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A comparison of the Hopkins Pain Rating Instrument with standard visual analogue and verbal descriptor scales in patients with cancer pain



A comparison of the Hopkins Pain Rating Instrument with standard visual analogue and verbal descriptor scales in patients with cancer pain



Journal of Pain and Symptom Management 7(4): 196-203



A self-contained, portable, pain rating instrument that provides an immediate result for documentation purposes was developed to improve pain assessment in cancer patients. The Hopkins Pain Rating Instrument (HPRI) is a 5 x 20 cm plastic visual analogue scale (VAS) with a sliding marker that moves within a groove that measures 10 cm. The side facing the patient resembles a traditional VAS while the opposite side is marked in cm to quantify pain intensity. This psychometric study, which employed a descriptive correlational design, evaluated the reliability and validity of the HPRI by comparing it with a traditional VAS and verbal descriptor scale (VDS). Outpatients with and without pain and inpatients with pain rated their major pain site with the three instruments, which were presented in random order. This was followed by a mental status exam and re-rating of pain with the same instruments to assess test--retest reliability. Completing the study were 71 patients with a variety of cancers and a mean age of 52.8 years. Of these patients, 68% had pain and 54% were receiving opioid analgesics. The most common pain sites were the back, leg, and epigastric areas. On initial and repeat testing, there were high correlations between the HPRI and the VAS (r = 0.99, P less than 0.0001) and the VDS (r = 0.85, P less than 0.0001). The correlation coefficients for test--retest reliability for the HPRI, VAS, and VDS were 0.97, 0.97, and 0.94 (P less than 0.001).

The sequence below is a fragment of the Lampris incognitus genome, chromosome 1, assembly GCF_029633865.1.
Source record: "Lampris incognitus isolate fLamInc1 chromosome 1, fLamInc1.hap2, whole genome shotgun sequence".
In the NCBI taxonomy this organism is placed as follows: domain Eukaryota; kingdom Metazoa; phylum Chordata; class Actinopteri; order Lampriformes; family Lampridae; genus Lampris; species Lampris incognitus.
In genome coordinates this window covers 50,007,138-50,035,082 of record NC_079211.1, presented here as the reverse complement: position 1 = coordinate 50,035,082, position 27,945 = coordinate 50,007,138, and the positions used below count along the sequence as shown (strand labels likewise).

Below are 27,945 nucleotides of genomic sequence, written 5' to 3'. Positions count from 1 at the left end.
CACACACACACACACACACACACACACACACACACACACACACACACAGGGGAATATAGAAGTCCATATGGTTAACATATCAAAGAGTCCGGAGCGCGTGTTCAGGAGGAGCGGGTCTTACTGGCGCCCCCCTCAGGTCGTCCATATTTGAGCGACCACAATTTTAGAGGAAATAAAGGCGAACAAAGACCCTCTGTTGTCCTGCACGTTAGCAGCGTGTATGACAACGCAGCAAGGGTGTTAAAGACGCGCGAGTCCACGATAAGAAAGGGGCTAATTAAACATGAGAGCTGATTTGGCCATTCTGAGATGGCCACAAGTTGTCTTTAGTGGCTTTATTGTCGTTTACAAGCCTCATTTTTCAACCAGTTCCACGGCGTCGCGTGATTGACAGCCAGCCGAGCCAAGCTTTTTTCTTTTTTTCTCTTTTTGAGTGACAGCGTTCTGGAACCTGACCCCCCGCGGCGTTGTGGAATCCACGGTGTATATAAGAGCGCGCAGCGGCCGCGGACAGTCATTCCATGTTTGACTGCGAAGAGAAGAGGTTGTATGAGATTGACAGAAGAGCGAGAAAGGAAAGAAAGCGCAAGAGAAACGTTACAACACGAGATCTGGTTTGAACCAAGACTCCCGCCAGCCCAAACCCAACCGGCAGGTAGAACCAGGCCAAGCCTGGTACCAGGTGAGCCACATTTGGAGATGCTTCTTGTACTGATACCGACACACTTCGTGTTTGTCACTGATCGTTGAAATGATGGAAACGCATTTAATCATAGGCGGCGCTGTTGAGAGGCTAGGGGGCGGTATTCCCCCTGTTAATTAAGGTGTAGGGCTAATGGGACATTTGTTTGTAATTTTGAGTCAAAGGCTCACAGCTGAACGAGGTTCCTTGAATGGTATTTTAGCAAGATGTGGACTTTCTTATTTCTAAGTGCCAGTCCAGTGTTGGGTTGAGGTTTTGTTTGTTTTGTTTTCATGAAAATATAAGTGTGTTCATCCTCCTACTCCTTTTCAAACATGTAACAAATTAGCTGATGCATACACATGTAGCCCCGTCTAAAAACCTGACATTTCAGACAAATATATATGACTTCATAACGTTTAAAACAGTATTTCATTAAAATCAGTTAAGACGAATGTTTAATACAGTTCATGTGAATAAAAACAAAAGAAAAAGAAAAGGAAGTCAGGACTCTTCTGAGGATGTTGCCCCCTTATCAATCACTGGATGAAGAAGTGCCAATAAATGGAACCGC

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Accession: 039050847

Download citation: RISBibTeXText

PMID: 1517641

DOI: 10.1016/0885-3924(92)90075-s


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